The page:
Beyond “Corporate Greed”

Posted on January 31, 2011 by

These guys are undermining democracy was the protest message outside the Koch Brothers’ conservative strategy retreat  in the California desert.

That’s smart PR.

The secondary theme I’m not so sure about.

Progressives have been wailing about “corporate greed” for decades but the idea never quite gains traction.

You would think most Americans have had enough personal experience with the antics of big business to conclude that the consumer gets screwed.  Who hasn’t been ripped off at least once by an insurance company, bank, big box retailer or credit card company?

Also, you’d expect that the pubic would blame greedy corporations when the factory leaves town, abandoning local workers for cheap labor in China and elsewhere.

But somehow Americans seem able to tolerate business practices which exploit the customer and devastate the community.

Even the wall street debacle failed to set off a sustained anti-corporate sentiment.  Was it because Obama let the scoundrels off the hook or simply corporate media brainwashing?

Focusing on the Koch’s dominant role in politics and policy however penetrates the nation’s psyche in a different way.  It’s not their wealth we object to but their threat to our democratic way of life.

Now we have our poster boys who embody everything we’ve been saying about financial elites, business autocrats and global oligarchs.

Sure the Kochs are greedy, but who isn’t?

These guys have their fingers in the ballot box.

And maybe that’s where Americans draw the line.

Comments (3)

 

  1. Mark Doering-Powell says:

    Most people I’ve talked to either don’t know what Citizens United is/means, or when told don’t seem to care. When its the Supreme Court giving such broad interpretations based on the 1st Amendment, then the people crying foul must be misinformed or conspiracy theorists. Or perhaps they simply don’t think corporations have a strong hand in campaign finance and lobbying efforts – neither a transparent processes one can easily witness.

    With so much anti-gov’t rhetoric, maybe there’s only so much critique to go around. Perhaps we’ll find a way to blame the Executive & Legislative Branches of Govt for the problems stemming from corporations, our highest court, or from the Koch brothers.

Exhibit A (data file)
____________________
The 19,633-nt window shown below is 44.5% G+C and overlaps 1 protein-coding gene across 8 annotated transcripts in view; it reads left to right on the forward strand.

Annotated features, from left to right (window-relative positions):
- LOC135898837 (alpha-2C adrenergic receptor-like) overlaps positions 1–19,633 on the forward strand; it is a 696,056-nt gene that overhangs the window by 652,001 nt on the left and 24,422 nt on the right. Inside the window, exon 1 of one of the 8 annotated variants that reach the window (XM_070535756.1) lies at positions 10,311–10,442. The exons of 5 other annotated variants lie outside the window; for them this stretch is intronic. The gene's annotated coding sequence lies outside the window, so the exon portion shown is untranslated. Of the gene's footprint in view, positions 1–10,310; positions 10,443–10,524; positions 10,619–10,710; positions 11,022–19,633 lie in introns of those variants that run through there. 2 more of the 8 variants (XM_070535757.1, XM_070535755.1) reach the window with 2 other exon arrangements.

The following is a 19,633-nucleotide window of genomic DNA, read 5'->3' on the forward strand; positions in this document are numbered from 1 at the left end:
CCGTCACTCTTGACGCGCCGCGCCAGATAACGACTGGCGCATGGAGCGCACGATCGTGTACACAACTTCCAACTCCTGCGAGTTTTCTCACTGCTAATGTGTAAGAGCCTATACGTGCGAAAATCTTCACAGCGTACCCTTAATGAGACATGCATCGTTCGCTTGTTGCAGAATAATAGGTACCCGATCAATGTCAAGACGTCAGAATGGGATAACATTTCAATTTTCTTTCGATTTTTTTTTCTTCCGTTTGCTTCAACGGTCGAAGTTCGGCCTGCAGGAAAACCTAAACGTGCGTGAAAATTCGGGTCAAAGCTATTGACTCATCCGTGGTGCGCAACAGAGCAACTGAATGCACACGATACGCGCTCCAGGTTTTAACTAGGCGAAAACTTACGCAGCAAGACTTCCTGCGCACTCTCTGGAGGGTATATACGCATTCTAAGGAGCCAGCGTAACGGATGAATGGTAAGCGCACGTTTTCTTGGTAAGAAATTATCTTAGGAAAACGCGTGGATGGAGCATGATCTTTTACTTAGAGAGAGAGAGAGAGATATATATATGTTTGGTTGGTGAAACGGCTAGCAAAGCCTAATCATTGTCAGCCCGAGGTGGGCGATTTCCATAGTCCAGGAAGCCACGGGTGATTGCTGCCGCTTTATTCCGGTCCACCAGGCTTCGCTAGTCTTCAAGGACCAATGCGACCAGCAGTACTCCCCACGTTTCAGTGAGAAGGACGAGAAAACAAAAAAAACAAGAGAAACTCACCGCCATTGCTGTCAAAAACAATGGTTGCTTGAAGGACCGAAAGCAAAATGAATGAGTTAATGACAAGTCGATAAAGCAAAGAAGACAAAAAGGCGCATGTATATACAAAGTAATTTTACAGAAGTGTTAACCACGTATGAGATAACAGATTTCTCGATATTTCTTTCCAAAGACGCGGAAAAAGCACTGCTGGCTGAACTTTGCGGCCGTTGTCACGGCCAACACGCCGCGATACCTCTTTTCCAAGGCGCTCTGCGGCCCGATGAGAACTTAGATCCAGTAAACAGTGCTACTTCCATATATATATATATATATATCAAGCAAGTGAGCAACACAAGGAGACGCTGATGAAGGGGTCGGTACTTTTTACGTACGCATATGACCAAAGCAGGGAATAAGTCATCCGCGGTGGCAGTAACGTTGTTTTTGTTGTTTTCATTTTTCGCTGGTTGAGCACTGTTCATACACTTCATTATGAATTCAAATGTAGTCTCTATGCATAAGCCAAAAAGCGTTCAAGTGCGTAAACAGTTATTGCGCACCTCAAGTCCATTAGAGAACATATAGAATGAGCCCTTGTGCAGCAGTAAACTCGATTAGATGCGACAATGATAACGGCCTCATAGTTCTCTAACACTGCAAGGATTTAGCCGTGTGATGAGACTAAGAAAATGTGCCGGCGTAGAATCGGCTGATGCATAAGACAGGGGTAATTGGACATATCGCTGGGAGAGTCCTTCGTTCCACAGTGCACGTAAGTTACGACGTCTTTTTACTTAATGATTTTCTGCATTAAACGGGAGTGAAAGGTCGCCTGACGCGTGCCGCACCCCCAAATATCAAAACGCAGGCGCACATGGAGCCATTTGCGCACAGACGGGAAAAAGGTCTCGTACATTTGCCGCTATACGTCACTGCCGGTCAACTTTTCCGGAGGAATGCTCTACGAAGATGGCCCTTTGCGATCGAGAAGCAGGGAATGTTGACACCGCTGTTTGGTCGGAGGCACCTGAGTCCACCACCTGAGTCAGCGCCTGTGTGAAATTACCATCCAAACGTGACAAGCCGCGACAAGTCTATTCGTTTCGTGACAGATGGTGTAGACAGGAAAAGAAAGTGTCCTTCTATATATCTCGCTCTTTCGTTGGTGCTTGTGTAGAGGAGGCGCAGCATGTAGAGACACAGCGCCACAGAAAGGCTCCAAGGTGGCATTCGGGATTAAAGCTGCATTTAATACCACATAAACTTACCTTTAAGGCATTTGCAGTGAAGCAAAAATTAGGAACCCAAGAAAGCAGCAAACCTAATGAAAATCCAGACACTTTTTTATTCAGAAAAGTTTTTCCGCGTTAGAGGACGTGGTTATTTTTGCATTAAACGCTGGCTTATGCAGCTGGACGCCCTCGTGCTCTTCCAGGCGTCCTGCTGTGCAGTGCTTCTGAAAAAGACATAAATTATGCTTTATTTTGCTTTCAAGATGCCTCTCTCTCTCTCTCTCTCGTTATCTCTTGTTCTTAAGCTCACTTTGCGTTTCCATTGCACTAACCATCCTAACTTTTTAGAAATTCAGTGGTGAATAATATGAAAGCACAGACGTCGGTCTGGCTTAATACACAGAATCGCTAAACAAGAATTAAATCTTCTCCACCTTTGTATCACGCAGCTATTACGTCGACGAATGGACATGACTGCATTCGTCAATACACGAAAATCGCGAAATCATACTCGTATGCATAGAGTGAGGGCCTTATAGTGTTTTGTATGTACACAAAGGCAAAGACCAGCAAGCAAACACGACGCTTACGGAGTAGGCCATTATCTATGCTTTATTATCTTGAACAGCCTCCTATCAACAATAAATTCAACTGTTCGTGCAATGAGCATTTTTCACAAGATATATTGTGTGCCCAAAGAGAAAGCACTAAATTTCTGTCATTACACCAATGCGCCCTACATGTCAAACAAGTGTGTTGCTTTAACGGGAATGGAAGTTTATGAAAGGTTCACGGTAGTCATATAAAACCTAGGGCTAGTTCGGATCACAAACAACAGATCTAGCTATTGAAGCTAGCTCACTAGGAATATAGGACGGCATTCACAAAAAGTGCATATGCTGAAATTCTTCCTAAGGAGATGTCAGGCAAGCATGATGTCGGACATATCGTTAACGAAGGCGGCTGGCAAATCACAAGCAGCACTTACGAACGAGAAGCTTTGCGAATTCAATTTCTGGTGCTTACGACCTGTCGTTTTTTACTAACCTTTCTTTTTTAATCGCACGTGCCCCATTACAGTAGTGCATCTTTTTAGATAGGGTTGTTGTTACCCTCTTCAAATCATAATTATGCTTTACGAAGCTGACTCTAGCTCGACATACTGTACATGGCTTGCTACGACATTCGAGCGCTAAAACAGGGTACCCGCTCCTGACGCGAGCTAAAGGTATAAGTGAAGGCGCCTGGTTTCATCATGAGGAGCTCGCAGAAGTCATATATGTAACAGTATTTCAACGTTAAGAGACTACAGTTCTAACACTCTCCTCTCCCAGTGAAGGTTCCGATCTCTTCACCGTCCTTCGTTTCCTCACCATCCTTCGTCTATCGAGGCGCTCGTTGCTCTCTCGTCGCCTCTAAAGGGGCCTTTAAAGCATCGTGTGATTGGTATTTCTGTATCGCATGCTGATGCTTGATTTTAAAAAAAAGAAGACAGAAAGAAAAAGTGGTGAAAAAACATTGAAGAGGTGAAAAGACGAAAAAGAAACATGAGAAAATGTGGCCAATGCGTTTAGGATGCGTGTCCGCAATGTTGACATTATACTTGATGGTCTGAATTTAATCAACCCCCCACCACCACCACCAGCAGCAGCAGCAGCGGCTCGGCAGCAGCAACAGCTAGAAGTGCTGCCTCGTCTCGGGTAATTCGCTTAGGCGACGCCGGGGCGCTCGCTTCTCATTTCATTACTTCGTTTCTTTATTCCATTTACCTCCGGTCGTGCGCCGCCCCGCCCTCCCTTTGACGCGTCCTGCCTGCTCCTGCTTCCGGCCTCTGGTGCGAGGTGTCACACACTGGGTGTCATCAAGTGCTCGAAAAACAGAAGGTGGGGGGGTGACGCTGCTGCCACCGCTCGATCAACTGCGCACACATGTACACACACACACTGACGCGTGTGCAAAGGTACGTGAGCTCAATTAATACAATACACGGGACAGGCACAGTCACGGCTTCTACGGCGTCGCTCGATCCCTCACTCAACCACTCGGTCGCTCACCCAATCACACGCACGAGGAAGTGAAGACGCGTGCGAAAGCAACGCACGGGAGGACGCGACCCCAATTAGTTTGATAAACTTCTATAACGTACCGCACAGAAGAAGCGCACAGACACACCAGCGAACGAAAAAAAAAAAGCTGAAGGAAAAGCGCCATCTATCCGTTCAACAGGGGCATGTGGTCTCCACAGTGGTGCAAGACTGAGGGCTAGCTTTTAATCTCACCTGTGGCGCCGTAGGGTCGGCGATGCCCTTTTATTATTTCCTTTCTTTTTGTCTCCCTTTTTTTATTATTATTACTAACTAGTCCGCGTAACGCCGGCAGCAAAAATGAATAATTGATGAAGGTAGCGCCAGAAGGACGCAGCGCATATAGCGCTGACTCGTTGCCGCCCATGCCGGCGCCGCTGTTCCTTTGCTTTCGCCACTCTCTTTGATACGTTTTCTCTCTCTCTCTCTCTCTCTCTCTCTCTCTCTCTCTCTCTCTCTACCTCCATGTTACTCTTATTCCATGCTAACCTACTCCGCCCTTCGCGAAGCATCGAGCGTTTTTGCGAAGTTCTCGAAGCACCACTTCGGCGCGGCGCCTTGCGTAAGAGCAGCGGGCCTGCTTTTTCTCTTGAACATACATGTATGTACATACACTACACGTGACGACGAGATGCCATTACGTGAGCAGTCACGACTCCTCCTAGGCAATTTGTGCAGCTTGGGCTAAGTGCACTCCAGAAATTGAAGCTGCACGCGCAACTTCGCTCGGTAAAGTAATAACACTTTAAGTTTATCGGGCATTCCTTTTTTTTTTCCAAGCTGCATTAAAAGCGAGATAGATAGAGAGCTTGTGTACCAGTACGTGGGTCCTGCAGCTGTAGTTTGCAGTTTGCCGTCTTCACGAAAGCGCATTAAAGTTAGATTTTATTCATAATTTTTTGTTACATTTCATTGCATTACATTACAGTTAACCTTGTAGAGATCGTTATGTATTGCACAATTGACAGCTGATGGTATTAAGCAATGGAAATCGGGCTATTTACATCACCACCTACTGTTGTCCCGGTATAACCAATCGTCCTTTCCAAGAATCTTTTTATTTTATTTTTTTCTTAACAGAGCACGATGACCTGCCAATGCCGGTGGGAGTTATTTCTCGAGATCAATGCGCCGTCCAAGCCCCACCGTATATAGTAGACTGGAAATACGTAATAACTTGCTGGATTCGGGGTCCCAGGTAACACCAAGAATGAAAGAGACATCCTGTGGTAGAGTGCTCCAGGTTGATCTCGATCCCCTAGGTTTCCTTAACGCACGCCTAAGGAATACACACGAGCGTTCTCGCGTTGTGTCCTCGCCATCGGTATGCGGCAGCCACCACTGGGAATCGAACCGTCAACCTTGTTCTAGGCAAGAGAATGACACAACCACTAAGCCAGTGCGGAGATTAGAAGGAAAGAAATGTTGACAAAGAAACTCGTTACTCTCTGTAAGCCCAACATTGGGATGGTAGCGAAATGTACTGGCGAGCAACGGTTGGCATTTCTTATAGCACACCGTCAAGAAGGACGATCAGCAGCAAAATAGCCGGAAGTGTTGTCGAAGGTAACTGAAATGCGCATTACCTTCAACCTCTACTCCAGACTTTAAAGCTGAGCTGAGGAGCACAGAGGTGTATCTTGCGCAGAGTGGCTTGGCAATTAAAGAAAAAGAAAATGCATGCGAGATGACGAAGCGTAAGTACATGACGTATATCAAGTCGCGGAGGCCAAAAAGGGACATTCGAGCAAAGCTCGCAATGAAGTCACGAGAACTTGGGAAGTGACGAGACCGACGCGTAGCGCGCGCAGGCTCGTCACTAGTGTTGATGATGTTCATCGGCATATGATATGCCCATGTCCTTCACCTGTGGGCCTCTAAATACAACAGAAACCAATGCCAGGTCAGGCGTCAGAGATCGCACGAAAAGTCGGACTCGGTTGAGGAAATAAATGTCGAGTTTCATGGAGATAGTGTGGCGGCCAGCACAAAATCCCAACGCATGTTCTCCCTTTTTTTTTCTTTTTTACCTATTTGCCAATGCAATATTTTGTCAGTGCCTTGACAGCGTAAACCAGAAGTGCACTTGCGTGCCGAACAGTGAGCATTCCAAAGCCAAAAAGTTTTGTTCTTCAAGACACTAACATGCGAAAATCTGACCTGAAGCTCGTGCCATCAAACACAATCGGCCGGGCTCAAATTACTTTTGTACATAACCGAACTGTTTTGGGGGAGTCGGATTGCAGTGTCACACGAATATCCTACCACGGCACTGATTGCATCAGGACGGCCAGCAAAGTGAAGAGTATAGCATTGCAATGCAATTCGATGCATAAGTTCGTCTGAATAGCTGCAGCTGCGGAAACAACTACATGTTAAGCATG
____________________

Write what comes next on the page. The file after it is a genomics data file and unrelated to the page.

If I sound gloomy, one must only look at the fact that “too big to fail” is still a possibility and the Glass-Steagall Act still weakened to let Bankers, Insurance Companies and Investment Firms all exist under one Corporate Roof.

    Here the Legislative and Executive branches do share responsibility in not having acted on this yet, but corporations will use their “free speech” and campaign/lobbying dollars to make sure this wont change.

    Frankly we should be in the streets protesting, but we’re too big, spread-out, under-informed to really act on this. Yet.

    The problem is, things have to get worse (and the public better informed) in order to get better.

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  3. Mike Sanchez says:

    It seems that people in the United States, not always Americans, have become complacent and worry more about what is going on today, without considering the effects of tomorrow. What they need to stop doing is all the whining about how bad life is and start demanding more from their government.
    I find it very interesting when presidents habitually repeat,” Si se Puede” or yes we can, when actually presidents are only one of the three branches that has limited or or no jurisdiction, what so ever. Their responsibility is to be an image for the nation, while behind the scenes individuals with massive authority play a huge role in policy making at local. state, federal as well at the international level. Finally, let me add, what a fine job they do at contributing to the machine; the machine with no soul, at the expense of everyone else that is not part of the machine.

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